'Pure Junk Science': Researchers Challenge Narrative On CO2 And Warming Correlation

Tyler Durden's Photo
by Tyler Durden
Wednesday, Feb 21, 2024 - 07:00 AM

Authored by Katie Spence via The Epoch Times (emphasis ours),

Each year from 2023 to 2030, climate change sustainable development goals will cost every person in economies such as the United States $2,026, the U.N. Conference on Trade and Development estimates. In lower-income economies, the per-person annual cost ranges from $332 to $1,864.

(Illustration by The Epoch Times, Getty Images, Shutterstock)

In total, the global price tag comes to about $5.5 trillion per year.

Separately, a report from the left-aligned nonprofit Climate Policy Initiative found that in 2021 and 2022, the world’s taxpayers spent $1.3 trillion each year on climate-related projects.

It also found that the “annual climate finance needed” from 2031 to 2050 is more than $10 trillion each year.

“Anyone who willfully denies the impact of climate change is condemning the American people to a very dangerous future,” President Joe Biden said on Nov. 14, 2023, while announcing $6 billion in new investments through the Inflation Reduction Act (IRA).

The impacts we’re seeing are only going to get worse, more frequent, more ferocious, and more costly.”

At its signing in August 2022, President Biden said the IRA “invests $369 billion to take the most aggressive action ever—ever, ever, ever—in confronting the climate crisis and strengthening our economic—our energy security.”

A report from Goldman Sachs put the dollar amount much higher, stating, “Critical funding for this next energy revolution is expected to come from the IRA, which will provide an estimated $1.2 trillion of incentives by 2032.”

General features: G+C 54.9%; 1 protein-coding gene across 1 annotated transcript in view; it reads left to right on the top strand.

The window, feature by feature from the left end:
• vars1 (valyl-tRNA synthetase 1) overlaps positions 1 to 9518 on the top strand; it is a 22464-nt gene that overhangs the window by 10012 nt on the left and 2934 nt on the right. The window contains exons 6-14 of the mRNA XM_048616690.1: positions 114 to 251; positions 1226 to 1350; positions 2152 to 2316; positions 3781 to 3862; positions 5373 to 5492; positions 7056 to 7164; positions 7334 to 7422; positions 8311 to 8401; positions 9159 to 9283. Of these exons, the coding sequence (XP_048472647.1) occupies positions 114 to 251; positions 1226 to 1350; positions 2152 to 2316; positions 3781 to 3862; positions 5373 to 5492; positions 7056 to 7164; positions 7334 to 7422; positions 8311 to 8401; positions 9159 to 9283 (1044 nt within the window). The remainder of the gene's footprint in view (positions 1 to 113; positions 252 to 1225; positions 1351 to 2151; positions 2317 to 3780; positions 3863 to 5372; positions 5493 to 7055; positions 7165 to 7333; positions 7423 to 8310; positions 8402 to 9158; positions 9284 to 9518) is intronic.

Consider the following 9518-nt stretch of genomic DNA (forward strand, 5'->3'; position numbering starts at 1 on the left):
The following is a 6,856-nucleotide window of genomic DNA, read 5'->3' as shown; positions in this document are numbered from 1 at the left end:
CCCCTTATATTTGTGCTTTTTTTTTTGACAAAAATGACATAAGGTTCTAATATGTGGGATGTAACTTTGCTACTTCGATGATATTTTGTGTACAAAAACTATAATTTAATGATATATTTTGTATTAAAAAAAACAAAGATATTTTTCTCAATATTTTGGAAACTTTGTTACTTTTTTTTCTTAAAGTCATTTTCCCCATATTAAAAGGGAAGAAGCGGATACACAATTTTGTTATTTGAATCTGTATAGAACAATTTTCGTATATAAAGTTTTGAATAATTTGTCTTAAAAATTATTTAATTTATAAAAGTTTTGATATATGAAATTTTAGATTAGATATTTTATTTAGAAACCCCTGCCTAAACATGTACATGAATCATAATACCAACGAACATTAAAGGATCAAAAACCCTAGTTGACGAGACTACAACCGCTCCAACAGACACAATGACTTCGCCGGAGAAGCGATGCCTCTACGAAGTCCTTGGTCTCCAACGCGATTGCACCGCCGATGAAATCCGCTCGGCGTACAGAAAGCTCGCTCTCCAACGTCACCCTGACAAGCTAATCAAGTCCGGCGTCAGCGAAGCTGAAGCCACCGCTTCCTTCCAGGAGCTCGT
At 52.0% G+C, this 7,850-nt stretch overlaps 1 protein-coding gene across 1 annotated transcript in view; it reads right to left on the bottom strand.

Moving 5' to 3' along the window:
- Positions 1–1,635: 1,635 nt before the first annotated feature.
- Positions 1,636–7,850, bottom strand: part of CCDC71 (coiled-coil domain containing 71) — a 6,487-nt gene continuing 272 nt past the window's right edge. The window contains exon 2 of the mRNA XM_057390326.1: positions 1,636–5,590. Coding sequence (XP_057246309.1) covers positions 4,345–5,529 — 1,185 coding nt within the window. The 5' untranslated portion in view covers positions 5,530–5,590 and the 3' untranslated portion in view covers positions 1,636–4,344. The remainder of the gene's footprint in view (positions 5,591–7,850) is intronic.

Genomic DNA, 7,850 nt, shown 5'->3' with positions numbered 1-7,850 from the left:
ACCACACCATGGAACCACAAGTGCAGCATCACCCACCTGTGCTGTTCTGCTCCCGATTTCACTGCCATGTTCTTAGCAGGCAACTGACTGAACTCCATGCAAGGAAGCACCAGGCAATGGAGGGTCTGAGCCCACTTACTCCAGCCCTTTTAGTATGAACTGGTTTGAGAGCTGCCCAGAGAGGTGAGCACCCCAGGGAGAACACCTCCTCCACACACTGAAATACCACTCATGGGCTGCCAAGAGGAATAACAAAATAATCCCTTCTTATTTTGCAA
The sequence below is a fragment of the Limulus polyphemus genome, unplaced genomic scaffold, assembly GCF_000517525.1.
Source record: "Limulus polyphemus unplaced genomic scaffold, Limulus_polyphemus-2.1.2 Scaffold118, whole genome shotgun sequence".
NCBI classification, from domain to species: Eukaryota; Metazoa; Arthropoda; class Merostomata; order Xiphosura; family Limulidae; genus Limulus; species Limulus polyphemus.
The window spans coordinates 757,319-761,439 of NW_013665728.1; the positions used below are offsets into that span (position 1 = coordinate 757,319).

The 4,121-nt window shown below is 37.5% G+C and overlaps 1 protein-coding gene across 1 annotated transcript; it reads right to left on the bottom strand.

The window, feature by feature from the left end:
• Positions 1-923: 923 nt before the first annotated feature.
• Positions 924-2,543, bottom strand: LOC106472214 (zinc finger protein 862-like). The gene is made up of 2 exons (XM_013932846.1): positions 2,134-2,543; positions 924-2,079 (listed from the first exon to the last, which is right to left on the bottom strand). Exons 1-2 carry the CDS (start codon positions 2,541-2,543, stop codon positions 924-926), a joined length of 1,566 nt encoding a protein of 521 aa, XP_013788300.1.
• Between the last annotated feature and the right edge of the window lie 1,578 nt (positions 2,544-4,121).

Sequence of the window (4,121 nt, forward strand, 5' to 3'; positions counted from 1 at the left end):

The trillions of dollars being poured into new initiatives stem from the goals set by the United Nations’ Paris Agreement’s legally binding international treaty to “substantially reduce global greenhouse gas emissions” in the hope of maintaining a temperature of no more than 1.5 degrees Celsius above pre-industrial levels.

But any decrease in carbon dioxide (CO2) emissions won’t have an effect for hundreds to thousands of years—even under the most restrictive circumstances, according to some experts.

If emissions of CO2 stopped altogether, it would take many thousands of years for atmospheric CO2 to return to ‘pre-industrial’ levels,” the Royal Society states in a report on its website. The organization describes itself as a “fellowship of many of the world’s most eminent scientists.”

“Surface temperatures would stay elevated for at least a thousand years, implying a long-term commitment to a warmer planet due to past and current emissions,” the report states. “The current CO2-induced warming of Earth is therefore essentially irreversible on human timescales.”

A frequently asked questions page on NASA’s website holds the same position.

Steam and exhaust rise from a power plant on a cold winter day in Oberhausen, Germany, on Jan. 6, 2017. (Lukas Schulze/Getty Images)

“If we stopped emitting greenhouse gases today, the rise in global temperatures would begin to flatten within a few years. Temperatures would then plateau but remain well-elevated for many, many centuries,” NASA states.

And, other scientists say, that’s because CO2 isn’t the culprit in the first place.

CO2 does not cause global warming. Global warming causes more CO2,” said Edwin Berry, a theoretical physicist and certified consulting meteorologist. He called Royal Society’s position on CO2 “pure junk science.”